Solar Energy: Bridging the Party Gap

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As we’re getting closer to Election Day, it’s a good time to reflect. We see democrats and republicans (or at least two specific democrats and republicans…) seemingly at each other’s throats – name calling, bad mouthing, and generally being poor sports. At a time like this, when the political situation is somewhat dire and it looks like these two sides will never be able to agree on anything, there’s one topic that republicans and democrats, at least in the general public, agree widely on – solar energy!

Numerous polls have found that regardless of political leanings, all Americans simply love solar energy and want to see it expanded in the future. Polls in 2012, 2014 and now a recent Pew Research Poll in 2016 continue to have the same results – that people just love solar.

Let’s look at these findings and try to figure out why we’ve all taken such a liking to this particular renewable energy.

Polls Show Americans in Favor of Expanding Solar

The 2016 Pew Research poll found that 83% or more of both democrats and republicans are in support of expanding solar energy in the US. In comparison, 14% of democrats, but 73% of republicans want to expand the use of coal – a gap of almost 60%. Wind energy sees similar results as solar, with the majority of the population in favor of expanding its use.

In addition, the poll found that 4% of homeowners have already installed solar panels on their roof, and 37% of homeowners in the US have considered installing panels on their roof. When we look at only the western states, that number jumps to 66%, likely due to the west’s high electricity rates, high solar irradiance which allows panels to produce more electricity, as well as good financial incentives from states and utilities.

Saving money is the top reason homeowners go solar, with 92% of poll respondents claiming so. The second most popular reason, to help the environment, garnered 87%. These two values, saving money and helping the environment, seemingly already bridge the gap between republicans and democrats – with solar panels seen as financially responsible decision as well as good for the environment. In this tumultuous time, solar provides a topic that all can agree on, regardless of political leaning – a welcome relief from the current political situation that is prone to discord.

To illustrate this issue further, the Florida legislature is attempting to pass a bill into the state constitution that many see as anti-rooftop solar and a bid to strengthen the utility’s hold over the solar industry. Environmentalists in the state, as well as the Green Party have partnered with – who else? – Florida’s Tea Party chapter, one of the more conservative groups in US politics, to fight the bill.

Tea Party members see the bill as constricting individual choice in regards to energy and the Green Party sees it as stifling the local solar energy industry.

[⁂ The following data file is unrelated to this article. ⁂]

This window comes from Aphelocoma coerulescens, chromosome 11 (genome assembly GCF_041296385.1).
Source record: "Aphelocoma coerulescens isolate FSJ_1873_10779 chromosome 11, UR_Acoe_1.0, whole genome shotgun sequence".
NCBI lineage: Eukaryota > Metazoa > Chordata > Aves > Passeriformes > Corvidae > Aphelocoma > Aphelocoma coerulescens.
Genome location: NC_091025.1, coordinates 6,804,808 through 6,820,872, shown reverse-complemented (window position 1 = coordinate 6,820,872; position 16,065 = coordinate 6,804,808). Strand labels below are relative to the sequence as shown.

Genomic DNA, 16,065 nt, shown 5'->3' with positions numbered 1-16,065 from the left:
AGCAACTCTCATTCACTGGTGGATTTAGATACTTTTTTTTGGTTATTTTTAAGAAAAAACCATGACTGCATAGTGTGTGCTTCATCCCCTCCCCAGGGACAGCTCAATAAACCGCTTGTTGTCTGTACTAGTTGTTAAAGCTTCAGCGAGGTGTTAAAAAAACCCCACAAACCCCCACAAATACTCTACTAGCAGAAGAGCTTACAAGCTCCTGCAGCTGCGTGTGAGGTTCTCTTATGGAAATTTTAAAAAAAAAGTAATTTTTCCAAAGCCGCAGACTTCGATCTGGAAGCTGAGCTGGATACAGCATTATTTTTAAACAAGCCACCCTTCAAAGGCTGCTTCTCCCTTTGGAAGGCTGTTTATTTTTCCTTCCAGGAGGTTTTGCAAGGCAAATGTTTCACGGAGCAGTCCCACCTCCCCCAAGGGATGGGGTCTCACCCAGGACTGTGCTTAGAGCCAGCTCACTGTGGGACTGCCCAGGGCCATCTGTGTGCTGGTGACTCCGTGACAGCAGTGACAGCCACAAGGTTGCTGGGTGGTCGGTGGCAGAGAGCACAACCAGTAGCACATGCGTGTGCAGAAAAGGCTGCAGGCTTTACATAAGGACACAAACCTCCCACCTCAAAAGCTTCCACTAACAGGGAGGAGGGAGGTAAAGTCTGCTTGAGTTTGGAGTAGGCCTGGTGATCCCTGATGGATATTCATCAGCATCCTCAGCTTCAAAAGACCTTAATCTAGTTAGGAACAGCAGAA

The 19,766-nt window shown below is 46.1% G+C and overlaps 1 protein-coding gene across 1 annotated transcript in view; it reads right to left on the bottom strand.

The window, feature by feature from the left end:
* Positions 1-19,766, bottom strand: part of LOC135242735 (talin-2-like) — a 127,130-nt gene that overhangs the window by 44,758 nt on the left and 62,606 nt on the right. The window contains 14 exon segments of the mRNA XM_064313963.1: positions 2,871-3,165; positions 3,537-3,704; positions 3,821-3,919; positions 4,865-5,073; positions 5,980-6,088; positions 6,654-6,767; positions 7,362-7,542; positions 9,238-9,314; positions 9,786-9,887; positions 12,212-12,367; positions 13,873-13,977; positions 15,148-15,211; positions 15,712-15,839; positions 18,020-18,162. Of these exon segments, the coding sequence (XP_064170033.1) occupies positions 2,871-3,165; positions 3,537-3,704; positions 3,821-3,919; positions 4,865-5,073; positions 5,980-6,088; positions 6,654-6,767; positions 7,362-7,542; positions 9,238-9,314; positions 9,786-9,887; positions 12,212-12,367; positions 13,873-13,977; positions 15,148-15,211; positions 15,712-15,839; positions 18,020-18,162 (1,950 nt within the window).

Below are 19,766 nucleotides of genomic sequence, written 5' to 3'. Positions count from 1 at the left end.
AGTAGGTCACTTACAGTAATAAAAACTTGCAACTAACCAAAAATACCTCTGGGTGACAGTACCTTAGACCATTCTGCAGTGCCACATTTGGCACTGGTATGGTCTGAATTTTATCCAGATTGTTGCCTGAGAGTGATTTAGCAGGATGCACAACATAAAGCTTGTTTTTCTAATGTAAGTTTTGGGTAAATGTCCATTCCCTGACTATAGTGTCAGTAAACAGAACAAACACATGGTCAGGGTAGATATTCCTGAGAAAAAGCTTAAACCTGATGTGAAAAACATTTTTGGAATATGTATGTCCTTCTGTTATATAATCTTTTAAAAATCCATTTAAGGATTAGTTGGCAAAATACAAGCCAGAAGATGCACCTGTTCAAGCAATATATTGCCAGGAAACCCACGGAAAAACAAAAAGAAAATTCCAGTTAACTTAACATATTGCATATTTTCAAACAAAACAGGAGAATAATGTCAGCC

Why do Americans love solar?

Unlike any other electric generation type that has come before, solar embodies many of the values that Americans hold, and this is partly why it is such a hot-button issue in so many states. A homeowner that installs solar on their roof decreases their dependence on electricity from monopoly-like utility companies, all the while taking control of their energy use and increasing their independence and self-reliance. Many homeowners see going solar as financially responsible – saving thousands of dollars through a long-term investment. Financial responsibility and self-reliance – a  value strongly held by republicans. Solar also decreases carbon emissions and has less impact on the natural world than coal or natural gas – a value typically held by democrats. Solar truly ‘crosses the aisle’  and is a technology that everyone feels brings value to the US in some way or another.

The majority of US citizens also agree that the US government should provide greater funding to encourage growth of the solar industry. However, politicians and the industry are not agreed on how to provide that support and, more importantly, when that support should end. Currently, the solar industry is propped up by the 30% federal tax credit as well as numerous state tax breaks and utility net metering agreements. As we saw in Nevada in 2006, when solar companies left the state due to a change in regulation that allowed lower financial returns for homeowners in net metering agreements, solar companies need each one of these incentives to provide homeowners with solar installations that are financially beneficial. What is not agreed on is at what point the solar industry can stand on its own feet without government incentives – when the price of solar installations will decrease to the point where these incentives are unnecessary for the industry.

With many states setting renewable energy mandates – requiring a certain percentage of electricity generation come from renewable energy – this argument almost becomes a moot point. States like California, Hawaii, and Pennsylvania have set goals of 2% to 100% renewable energy by 2020 to 2045. These almost guarantee solar industry growth and research, leading to decreased costs as more installations arise. It’s just a matter of time before the tax breaks run out and hopefully the industry has matured itself enough to be ready for it.

As we move forward in meeting these mandates, federal and state politicians can rest assured that the vast majority of the population is in support of expanding solar energy. They’d have to do a pretty poor job of communicating or implementing these mandates and industry expansions to lose this broad support of one of the few cross-aisle topics our nation seems to have right now.

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